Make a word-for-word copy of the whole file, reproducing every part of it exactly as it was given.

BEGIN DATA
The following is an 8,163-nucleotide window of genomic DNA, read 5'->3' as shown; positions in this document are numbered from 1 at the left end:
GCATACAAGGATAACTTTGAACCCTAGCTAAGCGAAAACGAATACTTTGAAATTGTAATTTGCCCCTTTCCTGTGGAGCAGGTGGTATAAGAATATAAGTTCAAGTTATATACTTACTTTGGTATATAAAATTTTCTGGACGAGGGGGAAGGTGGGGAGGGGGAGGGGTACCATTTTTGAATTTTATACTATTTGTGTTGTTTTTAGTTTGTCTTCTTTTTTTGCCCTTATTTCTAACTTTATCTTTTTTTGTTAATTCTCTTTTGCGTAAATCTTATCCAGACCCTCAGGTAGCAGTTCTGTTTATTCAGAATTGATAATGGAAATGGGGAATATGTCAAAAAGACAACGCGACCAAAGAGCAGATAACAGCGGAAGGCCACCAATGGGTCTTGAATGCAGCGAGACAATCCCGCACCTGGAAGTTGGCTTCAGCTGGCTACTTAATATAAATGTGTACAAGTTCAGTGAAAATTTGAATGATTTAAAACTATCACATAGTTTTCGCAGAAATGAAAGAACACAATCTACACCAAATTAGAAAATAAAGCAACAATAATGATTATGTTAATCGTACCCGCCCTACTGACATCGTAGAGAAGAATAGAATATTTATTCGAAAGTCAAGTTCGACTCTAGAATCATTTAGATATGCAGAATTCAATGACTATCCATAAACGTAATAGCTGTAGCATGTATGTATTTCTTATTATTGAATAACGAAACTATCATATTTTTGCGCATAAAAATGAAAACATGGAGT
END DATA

The following is an 8,163-nucleotide window of genomic DNA, read 5'->3' as shown; positions in this document are numbered from 1 at the left end:
GCATACAAGGATAACTTTGAACCCTAGCTAAGCGAAAACGAATACTTTGAAATTGTAATTTGCCCCTTTCCTGTGGAGCAGGTGGTATAAGAATATAAGTTCAAGTTATATACTTACTTTGGTATATAAAATTTTCTGGACGAGGGGGAAGGTGGGGAGGGGGAGGGGTACCATTTTTGAATTTTATACTATTTGTGTTGTTTTTAGTTTGTCTTCTTTTTTTGCCCTTATTTCTAACTTTATCTTTTTTTGTTAATTCTCTTTTGCGTAAATCTTATCCAGACCCTCAGGTAGCAGTTCTGTTTATTCAGAATTGATAATGGAAATGGGGAATATGTCAAAAAGACAACGCGACCAAAGAGCAGATAACAGCGGAAGGCCACCAATGGGTCTTGAATGCAGCGAGACAATCCCGCACCTGGAAGTTGGCTTCAGCTGGCTACTTAATATAAATGTGTACAAGTTCAGTGAAAATTTGAATGATTTAAAACTATCACATAGTTTTCGCAGAAATGAAAGAACACAATCTACACCAAATTAGAAAATAAAGCAACAATAATGATTATGTTAATCGTACCCGCCCTACTGACATCGTAGAGAAGAATAGAATATTTATTCGAAAGTCAAGTTCGACTCTAGAATCATTTAGATATGCAGAATTCAATGACTATCCATAAACGTAATAGCTGTAGCATGTATGTATTTCTTATTATTGAATAACGAAACTATCATATTTTTGCGCATAAAAATGAAAACATGGAGT